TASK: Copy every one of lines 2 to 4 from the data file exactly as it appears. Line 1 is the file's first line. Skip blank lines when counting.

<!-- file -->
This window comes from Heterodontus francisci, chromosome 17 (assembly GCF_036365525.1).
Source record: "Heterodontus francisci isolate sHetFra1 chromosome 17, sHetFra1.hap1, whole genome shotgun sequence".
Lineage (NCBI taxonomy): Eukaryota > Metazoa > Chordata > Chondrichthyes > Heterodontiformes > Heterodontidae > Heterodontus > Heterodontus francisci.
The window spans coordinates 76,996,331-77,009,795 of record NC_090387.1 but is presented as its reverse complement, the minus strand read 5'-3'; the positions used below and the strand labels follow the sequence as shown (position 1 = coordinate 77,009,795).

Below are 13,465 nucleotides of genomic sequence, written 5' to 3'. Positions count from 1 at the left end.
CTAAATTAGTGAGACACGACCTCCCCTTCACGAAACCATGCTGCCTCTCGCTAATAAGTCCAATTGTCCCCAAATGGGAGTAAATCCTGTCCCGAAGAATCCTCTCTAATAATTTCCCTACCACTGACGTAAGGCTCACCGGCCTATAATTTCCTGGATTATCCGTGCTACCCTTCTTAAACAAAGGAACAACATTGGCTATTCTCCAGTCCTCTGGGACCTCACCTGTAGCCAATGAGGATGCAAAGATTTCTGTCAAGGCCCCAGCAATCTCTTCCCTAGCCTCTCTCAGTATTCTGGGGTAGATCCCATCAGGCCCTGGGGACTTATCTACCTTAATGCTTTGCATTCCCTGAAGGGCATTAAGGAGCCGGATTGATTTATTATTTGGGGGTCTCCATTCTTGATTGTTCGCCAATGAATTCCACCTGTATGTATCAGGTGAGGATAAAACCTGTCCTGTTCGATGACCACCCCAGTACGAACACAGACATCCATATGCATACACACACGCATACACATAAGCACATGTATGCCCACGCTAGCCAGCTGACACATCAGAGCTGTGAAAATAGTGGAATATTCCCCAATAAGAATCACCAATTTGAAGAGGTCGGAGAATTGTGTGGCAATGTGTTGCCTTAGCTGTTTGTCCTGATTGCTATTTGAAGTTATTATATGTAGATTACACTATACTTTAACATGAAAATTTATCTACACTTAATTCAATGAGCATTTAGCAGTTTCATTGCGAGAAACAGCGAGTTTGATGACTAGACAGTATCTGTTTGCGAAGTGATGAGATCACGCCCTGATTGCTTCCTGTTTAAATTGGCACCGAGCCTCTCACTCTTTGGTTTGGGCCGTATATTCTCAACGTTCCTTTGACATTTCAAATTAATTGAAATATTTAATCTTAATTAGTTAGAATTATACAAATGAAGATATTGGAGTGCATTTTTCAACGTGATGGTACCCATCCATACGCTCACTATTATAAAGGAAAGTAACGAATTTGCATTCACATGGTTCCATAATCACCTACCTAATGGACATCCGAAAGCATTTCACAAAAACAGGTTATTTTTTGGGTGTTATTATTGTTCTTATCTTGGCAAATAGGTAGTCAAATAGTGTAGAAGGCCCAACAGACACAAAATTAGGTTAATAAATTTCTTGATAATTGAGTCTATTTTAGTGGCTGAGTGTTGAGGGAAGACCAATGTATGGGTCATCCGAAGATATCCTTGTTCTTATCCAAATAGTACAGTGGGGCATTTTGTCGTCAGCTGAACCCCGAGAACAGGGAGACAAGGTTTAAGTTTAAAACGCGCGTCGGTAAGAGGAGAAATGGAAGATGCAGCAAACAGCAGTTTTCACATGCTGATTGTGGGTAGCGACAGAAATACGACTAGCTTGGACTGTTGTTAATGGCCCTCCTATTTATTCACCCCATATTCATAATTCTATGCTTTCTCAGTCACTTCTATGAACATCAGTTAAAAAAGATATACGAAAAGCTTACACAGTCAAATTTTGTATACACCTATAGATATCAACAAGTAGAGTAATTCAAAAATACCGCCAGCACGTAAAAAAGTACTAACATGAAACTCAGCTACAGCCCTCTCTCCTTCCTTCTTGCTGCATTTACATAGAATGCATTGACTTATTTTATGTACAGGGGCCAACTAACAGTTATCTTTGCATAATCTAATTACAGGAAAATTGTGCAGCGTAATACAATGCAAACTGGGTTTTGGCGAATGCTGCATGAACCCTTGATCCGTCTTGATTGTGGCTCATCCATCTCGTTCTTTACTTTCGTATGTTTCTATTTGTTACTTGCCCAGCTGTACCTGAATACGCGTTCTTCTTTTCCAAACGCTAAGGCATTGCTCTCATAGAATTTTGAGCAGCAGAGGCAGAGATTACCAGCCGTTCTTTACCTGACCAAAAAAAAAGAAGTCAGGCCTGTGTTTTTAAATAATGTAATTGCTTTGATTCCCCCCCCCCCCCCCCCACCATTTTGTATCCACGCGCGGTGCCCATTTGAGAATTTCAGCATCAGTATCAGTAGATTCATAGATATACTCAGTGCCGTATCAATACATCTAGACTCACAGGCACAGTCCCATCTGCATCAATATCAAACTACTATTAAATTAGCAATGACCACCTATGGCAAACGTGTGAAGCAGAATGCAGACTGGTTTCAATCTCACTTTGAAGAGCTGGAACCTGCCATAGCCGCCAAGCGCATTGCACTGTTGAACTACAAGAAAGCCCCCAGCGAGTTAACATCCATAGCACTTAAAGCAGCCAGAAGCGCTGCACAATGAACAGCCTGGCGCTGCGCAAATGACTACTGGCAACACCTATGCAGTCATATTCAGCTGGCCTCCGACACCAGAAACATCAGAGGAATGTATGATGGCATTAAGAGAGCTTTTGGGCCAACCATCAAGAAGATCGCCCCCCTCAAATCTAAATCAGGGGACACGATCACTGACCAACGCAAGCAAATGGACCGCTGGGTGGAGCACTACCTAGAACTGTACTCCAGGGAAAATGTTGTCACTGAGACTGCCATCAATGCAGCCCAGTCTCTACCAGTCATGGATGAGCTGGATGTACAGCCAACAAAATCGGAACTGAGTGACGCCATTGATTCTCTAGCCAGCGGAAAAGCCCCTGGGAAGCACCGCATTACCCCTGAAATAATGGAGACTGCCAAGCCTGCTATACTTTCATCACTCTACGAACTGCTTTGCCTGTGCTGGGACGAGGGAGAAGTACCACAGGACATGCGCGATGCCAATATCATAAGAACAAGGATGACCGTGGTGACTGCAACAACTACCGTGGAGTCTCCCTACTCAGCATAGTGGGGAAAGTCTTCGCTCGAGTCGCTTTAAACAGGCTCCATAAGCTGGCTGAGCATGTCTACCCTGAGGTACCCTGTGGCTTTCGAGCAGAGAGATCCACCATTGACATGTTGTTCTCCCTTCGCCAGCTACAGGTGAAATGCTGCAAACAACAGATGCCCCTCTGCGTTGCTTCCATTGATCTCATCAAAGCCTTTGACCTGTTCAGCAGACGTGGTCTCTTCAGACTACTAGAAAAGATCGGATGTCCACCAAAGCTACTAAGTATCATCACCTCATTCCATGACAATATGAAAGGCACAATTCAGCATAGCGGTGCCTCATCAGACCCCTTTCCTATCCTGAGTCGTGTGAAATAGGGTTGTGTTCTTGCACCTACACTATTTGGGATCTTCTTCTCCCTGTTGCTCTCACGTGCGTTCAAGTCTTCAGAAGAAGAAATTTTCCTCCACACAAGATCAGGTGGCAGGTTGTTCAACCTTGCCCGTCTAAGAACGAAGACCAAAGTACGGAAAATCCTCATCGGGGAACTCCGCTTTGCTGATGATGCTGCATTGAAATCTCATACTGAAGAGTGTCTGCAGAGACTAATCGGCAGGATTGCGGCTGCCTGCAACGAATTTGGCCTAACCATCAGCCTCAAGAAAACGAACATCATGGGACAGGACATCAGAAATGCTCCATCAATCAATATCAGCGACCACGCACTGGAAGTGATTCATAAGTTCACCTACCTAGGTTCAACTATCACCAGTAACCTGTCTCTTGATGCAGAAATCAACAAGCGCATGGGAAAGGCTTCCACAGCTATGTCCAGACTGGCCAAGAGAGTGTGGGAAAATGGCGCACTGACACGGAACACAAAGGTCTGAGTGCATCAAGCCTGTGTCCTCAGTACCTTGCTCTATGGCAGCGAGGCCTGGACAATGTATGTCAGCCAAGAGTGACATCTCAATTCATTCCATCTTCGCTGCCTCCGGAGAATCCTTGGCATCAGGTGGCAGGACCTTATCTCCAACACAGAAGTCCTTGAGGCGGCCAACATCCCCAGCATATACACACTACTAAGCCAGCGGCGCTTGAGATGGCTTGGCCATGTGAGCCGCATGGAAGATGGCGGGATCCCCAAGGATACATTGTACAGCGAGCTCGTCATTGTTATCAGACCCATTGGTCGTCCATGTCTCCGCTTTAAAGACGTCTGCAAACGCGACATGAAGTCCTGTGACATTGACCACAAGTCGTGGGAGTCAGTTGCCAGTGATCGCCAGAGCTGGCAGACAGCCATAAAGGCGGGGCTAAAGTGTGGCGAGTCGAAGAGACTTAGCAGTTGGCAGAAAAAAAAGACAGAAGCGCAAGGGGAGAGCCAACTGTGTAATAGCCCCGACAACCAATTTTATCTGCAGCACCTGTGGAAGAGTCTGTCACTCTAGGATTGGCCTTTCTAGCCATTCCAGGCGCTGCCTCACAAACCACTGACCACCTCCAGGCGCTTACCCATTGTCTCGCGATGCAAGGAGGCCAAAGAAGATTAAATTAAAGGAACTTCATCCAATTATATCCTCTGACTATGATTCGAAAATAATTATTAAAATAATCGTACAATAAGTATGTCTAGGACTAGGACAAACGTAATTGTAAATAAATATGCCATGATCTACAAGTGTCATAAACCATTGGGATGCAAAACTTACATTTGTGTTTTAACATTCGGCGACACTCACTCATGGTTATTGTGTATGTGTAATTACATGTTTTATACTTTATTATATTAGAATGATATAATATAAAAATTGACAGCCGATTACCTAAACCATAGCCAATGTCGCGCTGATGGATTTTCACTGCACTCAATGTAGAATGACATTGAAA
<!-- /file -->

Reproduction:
Source record: "Heterodontus francisci isolate sHetFra1 chromosome 17, sHetFra1.hap1, whole genome shotgun sequence".
Lineage (NCBI taxonomy): Eukaryota > Metazoa > Chordata > Chondrichthyes > Heterodontiformes > Heterodontidae > Heterodontus > Heterodontus francisci.
The window spans coordinates 76,996,331-77,009,795 of record NC_090387.1 but is presented as its reverse complement, the minus strand read 5'-3'; the positions used below and the strand labels follow the sequence as shown (position 1 = coordinate 77,009,795).